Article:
I think it’s incredibly important that, as you and I talk, we can separate changes we like from changes we don’t. One reason there’s so much noise and confusion now is that everything – standards, curriculum, testing – gets lumped together under “Common Core.” It becomes this giant kitchen sink that’s very hard to talk about in a rational way. Testing especially should be separated out because it’s fundamentally an issue of process, whereas standards and curriculum are really about content.

You take a guy like Cuomo in New York. He’s trying to increase the reliance on standardized tests in teacher evaluations, so that value added models based on test scores count for half of a teacher’s total evaluation. And he says stuff like this: “Everyone will tell you, nationwide, the key to education reform is a teacher evaluation system.” That’s from his State of the State address in January. He doesn’t care about making the content better at all. “Everyone” will tell you! I know for a fact that the people spending all their time figuring out at what grade level kids should start to learn about fractions aren’t going tell you that!

I couldn’t disagree with that guy more, but I’m not going to argue with him based on whether or not I like the problems my kids are getting in math class. I’m going to point out examples, which he should be well aware of by now, of how badly the models work. That’s a totally different discussion, about what we can model accurately and fairly and what we can’t.

So let’s have that discussion. Starting point: if you want to use test scores to evaluate teachers, you need a model because – I think everyone agrees on this – how kids do on a test depends on much more than how good their teacher was. There’s the talent of the kid, what preparation they got outside their teacher’s classroom, whether they got a good night’s sleep the night before, and a good breakfast, and lots of other things. As well as natural randomness: maybe the reading comprehension section was about DNA, and the kid just read a book about DNA last month. So you need a model to break out the impact of the teacher. And the models we have today, even the most state-of-the-art ones, can give you useful aggregate information, but they just don’t work at that level of detail. I’m saying this as a math person, and the American Statistical Association agrees. I’ve written about this here and here and here and here.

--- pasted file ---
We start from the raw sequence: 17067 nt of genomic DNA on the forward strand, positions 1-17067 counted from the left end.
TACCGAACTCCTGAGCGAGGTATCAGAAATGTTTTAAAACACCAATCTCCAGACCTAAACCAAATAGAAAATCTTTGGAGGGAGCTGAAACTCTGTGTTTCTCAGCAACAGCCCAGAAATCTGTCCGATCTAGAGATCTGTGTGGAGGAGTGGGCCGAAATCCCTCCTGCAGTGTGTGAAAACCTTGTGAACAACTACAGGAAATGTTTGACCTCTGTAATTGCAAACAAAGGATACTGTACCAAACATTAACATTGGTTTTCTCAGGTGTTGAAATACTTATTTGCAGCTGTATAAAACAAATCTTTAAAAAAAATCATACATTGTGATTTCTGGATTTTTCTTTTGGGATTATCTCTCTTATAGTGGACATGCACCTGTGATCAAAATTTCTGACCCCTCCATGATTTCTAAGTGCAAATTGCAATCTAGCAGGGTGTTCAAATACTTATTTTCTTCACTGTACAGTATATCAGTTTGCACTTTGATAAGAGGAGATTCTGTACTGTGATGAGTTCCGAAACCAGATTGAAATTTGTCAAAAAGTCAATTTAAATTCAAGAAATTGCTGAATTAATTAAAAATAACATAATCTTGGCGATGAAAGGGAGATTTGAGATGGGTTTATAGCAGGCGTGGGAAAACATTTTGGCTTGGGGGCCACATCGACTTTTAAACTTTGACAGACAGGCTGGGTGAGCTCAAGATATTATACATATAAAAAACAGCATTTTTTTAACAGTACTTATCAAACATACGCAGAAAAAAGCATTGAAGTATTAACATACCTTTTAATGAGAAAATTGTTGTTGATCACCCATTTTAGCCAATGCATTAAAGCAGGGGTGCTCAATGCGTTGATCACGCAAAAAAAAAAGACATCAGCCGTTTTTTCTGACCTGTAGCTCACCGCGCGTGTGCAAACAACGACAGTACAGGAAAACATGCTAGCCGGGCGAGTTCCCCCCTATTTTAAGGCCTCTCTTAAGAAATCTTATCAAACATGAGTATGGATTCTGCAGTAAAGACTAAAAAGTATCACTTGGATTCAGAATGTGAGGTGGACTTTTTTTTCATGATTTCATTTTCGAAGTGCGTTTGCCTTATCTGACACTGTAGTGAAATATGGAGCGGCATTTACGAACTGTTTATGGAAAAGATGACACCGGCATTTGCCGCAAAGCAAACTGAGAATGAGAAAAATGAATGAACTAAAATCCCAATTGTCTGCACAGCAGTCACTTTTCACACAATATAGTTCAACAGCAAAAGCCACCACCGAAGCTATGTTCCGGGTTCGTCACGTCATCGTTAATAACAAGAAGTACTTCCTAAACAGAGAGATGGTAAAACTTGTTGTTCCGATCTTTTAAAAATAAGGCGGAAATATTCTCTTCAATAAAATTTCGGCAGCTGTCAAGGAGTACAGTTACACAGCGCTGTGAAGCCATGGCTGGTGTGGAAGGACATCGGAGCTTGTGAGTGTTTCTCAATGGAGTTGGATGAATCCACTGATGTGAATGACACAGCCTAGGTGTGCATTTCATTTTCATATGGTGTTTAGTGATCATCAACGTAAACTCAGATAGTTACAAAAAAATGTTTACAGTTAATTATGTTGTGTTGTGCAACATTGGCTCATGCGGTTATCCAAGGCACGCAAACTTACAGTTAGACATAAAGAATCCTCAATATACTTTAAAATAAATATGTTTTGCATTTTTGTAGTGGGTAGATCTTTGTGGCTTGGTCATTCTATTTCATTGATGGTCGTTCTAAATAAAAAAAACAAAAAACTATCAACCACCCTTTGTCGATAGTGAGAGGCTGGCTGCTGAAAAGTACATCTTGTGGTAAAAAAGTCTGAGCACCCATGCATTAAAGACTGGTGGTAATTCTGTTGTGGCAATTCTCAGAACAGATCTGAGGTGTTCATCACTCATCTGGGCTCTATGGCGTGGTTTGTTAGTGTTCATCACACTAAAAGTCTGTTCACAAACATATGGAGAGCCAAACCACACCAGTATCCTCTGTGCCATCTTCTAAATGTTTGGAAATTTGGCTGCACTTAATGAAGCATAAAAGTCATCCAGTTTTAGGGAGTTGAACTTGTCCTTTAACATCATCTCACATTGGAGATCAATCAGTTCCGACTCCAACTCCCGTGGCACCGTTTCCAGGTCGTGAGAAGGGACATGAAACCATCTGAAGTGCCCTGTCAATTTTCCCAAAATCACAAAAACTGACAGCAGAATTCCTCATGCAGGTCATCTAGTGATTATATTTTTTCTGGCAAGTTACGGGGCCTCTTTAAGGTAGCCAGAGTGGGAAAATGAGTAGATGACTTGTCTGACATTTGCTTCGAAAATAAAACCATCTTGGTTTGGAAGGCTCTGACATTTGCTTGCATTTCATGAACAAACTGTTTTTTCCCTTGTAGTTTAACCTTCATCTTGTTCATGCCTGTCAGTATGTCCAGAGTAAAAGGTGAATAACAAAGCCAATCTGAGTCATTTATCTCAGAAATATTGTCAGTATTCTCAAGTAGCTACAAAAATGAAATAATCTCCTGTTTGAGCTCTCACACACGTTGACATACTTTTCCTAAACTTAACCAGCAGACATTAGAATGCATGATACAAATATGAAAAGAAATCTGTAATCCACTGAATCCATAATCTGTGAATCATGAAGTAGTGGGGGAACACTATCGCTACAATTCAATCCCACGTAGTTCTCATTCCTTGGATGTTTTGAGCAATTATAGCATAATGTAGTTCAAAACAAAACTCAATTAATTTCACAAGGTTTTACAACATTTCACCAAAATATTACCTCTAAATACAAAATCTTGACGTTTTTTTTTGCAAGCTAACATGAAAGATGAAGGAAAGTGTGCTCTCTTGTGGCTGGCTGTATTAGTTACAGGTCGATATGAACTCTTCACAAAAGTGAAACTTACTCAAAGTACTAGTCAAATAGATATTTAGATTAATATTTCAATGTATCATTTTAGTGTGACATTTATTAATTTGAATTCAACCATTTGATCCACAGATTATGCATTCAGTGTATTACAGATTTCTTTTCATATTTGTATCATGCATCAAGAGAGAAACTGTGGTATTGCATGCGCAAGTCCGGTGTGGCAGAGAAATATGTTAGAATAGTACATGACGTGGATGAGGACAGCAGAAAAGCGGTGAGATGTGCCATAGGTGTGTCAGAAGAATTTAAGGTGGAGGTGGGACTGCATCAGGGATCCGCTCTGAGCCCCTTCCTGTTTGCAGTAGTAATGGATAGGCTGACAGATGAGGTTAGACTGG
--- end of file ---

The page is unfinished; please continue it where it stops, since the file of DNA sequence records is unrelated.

Having student test results impact teacher evaluations is my biggest objection to PARCC, by far.

KW: Yep. Can I just cut and paste what you’ve said? However, for me, another distasteful aspect is how technology is tangled up in the PARCC exam.

Technology

ES: Let me tell you the saddest thing I’ve heard all week. There’s a guy named Dan Meyer, who writes very interesting things about math education, both in his blog and on Twitter. He put out a tweet about a bunch of kids coming into a classroom and collectively groaning when they saw laptops on every desk. And the reason was that they just instinctively assumed they were either about to take a test or do test prep.

That feels like such a collective failure to me. Look, I work in technology, and I’m still optimistic that it’s going to have a positive impact on math education. You can use computers to do experiments, visualize relationships, reinforce concepts by having kids code them up, you name it. The new standards emphasize data analysis and statistics much more than any earlier standards did, and I think that’s a great thing. But using computers primarily as a testing tool is an enormous missed opportunity. It’s like, here’s the most amazing tool human beings have ever invented, and we’re going to use it primarily as a paperweight. And we’re going to waste class time teaching kids exactly how to use it as a paperweight. That’s just so dispiriting.

KW: That’s something that hardly occurred to me. My main objection to hosting the PARCC exam on computers – and giving preparation homework and assignments that MUST be done on a computer – is the unfairness inherent in accessibility. It’s one more way to widen the achievement gap that we are supposed to be minimizing. I wrote about it from one perspective here.